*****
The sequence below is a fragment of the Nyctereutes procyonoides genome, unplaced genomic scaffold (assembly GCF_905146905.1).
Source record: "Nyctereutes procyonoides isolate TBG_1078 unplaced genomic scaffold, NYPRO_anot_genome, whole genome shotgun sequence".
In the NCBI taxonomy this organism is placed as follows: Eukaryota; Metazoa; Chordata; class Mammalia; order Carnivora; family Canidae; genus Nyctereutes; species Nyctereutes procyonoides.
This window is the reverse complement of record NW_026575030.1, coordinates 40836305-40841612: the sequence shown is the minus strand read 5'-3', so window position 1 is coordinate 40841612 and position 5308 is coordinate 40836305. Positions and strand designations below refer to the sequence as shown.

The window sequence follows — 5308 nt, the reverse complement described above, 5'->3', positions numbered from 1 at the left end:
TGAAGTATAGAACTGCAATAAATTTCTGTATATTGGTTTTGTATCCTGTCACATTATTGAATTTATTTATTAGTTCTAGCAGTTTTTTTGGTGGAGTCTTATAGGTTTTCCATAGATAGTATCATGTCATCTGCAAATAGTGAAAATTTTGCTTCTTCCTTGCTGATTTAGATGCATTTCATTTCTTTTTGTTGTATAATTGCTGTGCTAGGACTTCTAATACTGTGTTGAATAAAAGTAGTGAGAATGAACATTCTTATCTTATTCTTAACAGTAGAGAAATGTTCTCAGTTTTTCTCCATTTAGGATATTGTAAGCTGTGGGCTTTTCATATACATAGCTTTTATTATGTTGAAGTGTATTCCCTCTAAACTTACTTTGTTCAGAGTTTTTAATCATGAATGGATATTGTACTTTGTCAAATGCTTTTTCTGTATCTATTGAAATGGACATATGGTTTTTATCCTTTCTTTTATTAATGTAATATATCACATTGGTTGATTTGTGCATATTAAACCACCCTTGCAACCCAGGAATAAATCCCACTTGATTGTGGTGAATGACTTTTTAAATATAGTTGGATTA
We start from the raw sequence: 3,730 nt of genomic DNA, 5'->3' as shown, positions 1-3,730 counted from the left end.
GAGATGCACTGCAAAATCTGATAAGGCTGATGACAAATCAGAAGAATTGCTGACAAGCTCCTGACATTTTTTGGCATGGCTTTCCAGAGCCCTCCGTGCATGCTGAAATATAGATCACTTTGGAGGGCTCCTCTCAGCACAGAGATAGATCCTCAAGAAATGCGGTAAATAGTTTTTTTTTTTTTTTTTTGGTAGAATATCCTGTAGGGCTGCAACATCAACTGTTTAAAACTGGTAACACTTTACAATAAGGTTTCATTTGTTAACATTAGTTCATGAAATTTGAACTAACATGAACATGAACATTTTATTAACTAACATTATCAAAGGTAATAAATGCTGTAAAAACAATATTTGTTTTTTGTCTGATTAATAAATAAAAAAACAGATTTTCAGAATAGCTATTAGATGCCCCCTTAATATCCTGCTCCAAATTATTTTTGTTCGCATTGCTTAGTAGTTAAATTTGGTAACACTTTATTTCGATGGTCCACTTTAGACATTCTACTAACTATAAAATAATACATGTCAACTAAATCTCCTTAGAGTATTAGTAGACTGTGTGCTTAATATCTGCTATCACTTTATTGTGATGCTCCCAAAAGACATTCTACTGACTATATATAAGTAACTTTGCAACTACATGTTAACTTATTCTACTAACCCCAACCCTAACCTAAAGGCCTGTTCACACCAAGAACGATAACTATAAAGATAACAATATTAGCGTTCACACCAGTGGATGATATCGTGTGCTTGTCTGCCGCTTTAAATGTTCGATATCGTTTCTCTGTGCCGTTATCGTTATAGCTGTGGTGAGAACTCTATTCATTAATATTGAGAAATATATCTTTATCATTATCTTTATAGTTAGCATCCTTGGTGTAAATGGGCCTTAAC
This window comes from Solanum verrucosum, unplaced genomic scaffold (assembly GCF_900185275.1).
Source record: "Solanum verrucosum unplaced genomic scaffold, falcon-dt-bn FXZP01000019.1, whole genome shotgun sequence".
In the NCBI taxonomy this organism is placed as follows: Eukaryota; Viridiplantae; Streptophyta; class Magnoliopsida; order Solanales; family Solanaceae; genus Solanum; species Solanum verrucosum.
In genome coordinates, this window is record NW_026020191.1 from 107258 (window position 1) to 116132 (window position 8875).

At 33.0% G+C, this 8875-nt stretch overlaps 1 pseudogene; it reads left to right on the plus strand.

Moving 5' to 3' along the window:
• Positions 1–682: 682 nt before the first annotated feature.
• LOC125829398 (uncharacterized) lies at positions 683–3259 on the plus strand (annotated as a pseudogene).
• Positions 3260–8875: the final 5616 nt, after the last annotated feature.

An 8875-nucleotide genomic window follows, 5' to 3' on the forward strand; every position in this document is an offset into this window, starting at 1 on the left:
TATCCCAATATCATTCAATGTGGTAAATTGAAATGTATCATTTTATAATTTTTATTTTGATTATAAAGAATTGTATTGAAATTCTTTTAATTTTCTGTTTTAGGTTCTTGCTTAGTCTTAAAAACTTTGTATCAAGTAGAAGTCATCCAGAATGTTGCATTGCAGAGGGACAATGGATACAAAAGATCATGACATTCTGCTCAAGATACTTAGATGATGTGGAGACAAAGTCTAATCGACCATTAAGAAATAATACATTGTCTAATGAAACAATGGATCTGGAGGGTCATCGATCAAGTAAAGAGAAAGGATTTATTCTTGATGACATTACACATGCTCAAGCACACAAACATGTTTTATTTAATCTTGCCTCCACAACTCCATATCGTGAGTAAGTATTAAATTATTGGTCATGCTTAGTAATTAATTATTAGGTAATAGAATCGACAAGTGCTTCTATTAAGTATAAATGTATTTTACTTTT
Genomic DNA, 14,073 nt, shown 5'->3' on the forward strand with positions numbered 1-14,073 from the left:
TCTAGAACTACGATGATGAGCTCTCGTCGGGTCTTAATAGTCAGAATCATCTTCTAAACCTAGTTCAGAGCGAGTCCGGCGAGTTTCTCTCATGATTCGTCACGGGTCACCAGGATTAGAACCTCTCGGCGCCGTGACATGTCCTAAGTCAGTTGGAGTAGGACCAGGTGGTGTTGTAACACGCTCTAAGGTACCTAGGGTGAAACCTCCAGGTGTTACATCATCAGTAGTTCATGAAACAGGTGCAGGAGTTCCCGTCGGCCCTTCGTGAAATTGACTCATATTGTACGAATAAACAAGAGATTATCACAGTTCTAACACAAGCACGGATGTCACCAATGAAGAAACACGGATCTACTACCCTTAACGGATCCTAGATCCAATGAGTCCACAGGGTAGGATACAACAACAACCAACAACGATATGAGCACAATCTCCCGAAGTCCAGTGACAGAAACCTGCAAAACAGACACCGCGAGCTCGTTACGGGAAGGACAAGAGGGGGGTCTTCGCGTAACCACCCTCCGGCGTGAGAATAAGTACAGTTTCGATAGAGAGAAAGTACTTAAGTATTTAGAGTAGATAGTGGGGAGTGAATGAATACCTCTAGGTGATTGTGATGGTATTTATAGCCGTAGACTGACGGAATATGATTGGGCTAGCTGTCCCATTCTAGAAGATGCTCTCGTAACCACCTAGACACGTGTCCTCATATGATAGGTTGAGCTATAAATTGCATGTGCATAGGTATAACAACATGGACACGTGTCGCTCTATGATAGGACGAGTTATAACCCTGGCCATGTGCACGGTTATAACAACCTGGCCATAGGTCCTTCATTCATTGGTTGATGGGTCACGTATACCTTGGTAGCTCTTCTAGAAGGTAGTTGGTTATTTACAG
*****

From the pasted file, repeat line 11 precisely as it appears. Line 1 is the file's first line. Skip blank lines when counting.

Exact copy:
In the NCBI taxonomy this organism is placed as follows: Eukaryota; Viridiplantae; Streptophyta; class Magnoliopsida; order Solanales; family Solanaceae; genus Solanum; species Solanum verrucosum.